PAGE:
NIOSH Training for Nurses on Shift Work and Long Work Hours
Implementing Improved Work Schedules and Periodic Assessments
- Periodic, systematic assessments can examine the influence of work schedules on factors (on and off the job) such as:
- unintentional injury
- worker errors and near misses
- work/family conflict
- An anonymous, no-blame reporting system can collect information from nurses on their incidents and near misses: the time of the incident, shift details (start time, number of hours into the shift when incident occurred), number of prior consecutive work shifts and time of those shifts, number of hours awake before the incident, number of hours of sleep in each of the previous three days, and normal or unusual circumstances such as overtime because of weather emergency.5 Analyses of several incident reports may reveal organizational factors that you can modify to reduce risks.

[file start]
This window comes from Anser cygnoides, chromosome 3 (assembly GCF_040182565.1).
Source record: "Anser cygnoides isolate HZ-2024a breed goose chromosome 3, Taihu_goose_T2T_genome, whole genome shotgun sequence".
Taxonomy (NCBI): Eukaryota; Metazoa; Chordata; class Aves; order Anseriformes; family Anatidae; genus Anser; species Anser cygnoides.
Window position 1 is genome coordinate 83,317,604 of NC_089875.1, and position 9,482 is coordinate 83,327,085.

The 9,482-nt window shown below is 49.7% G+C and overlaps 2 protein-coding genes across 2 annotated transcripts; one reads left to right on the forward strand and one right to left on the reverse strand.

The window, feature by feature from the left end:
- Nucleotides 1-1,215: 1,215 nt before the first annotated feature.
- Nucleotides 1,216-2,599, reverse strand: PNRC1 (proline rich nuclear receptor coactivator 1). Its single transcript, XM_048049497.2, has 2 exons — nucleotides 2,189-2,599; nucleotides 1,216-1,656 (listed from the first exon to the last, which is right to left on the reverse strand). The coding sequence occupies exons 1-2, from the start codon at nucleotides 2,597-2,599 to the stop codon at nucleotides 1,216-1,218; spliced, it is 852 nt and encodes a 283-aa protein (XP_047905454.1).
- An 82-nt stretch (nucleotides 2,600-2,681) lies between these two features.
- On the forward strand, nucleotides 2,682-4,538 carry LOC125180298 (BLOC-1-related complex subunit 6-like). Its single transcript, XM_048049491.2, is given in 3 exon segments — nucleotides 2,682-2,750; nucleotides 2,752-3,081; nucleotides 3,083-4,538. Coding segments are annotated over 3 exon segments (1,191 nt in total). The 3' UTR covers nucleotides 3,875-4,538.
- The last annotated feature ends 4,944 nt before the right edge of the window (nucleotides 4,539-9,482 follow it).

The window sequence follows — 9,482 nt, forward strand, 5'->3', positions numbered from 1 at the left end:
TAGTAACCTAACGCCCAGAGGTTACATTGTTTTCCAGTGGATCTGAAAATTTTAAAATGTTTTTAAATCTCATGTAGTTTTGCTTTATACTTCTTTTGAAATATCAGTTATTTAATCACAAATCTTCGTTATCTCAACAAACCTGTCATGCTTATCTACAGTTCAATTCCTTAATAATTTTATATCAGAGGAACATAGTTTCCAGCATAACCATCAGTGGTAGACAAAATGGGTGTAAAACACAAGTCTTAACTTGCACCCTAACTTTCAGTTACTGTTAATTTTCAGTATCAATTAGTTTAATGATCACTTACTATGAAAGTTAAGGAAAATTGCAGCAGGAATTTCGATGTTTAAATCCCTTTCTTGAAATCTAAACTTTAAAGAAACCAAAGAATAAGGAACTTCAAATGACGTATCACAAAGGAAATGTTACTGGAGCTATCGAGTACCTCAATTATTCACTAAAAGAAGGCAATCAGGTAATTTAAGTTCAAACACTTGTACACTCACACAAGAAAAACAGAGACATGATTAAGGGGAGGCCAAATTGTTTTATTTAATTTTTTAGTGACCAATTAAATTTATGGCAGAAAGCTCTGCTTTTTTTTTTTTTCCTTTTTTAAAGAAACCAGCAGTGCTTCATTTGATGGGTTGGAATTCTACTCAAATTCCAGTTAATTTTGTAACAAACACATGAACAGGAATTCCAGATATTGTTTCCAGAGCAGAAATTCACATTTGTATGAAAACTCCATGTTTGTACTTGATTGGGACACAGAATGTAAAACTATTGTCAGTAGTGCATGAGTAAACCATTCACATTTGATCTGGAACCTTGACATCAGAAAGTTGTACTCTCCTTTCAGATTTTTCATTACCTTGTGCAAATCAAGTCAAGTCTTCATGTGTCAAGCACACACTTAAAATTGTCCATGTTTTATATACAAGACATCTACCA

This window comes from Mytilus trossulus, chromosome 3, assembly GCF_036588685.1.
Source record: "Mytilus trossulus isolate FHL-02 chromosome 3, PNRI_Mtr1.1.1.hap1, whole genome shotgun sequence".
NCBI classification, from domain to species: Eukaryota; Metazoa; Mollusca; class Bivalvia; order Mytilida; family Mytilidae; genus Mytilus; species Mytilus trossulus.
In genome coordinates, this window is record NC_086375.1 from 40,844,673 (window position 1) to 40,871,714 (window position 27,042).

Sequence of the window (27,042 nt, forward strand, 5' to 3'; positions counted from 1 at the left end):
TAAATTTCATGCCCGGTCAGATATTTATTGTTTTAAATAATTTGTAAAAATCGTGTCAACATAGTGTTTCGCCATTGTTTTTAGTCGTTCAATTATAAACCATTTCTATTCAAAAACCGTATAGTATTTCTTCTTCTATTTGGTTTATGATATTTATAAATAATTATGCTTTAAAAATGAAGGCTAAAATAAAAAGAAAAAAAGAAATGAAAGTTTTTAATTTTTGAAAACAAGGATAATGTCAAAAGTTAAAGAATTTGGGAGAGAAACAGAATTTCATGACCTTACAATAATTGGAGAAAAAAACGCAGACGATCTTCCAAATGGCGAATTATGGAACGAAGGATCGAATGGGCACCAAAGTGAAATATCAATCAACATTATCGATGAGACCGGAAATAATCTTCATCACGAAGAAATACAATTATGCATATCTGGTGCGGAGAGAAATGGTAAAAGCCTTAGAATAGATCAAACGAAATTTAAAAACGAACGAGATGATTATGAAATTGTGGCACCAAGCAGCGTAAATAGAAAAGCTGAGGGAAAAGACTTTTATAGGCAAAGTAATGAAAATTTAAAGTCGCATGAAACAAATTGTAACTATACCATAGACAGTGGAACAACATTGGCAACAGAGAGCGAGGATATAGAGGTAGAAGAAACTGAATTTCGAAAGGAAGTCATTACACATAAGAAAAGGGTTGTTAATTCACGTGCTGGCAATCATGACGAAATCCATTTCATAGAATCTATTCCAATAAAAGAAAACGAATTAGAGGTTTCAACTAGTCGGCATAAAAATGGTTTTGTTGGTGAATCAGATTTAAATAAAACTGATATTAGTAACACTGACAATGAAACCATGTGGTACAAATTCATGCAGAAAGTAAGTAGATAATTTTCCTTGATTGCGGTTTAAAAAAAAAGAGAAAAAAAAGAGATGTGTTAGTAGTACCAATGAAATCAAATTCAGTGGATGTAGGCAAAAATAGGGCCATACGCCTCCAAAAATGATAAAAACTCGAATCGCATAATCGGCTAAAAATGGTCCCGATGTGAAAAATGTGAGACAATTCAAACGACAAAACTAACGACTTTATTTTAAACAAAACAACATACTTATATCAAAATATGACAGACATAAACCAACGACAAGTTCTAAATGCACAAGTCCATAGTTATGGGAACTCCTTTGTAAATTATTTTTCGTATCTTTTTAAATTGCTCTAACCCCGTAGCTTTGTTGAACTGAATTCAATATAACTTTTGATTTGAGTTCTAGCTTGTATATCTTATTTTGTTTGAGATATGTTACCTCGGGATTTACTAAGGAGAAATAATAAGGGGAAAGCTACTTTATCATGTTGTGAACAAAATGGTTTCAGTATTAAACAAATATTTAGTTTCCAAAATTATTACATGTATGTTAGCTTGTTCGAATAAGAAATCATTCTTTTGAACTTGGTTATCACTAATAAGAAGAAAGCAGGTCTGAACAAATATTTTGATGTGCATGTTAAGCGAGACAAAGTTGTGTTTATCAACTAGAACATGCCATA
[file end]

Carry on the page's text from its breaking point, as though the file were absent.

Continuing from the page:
- For incident investigations, include fatigue-related factors to determine if it was a causal factor: include information about the worker, the work schedule, and any medical conditions or medications. See Lerman and colleagues for two checklists and discussion about the types of data to consider collecting.5
- After learning more about designing work schedules, you may start thinking about making modifications to schedules on your unit. Researchers strongly recommend involving workers in any change in scheduling. When planning a schedule change, it is helpful to look at factors both on and off the job to assess whether the new schedule is better. Before and after a schedule change, you can survey nurses to examine how the new schedule is affecting the issues listed above.
- Scientists with expertise in measuring the effect of work schedule changes can be consulted to evaluate the effect of schedule modifications. Scientists with this expertise may come from several disciplines including occupational medicine, nursing, psychology, industrial hygiene, and epidemiology.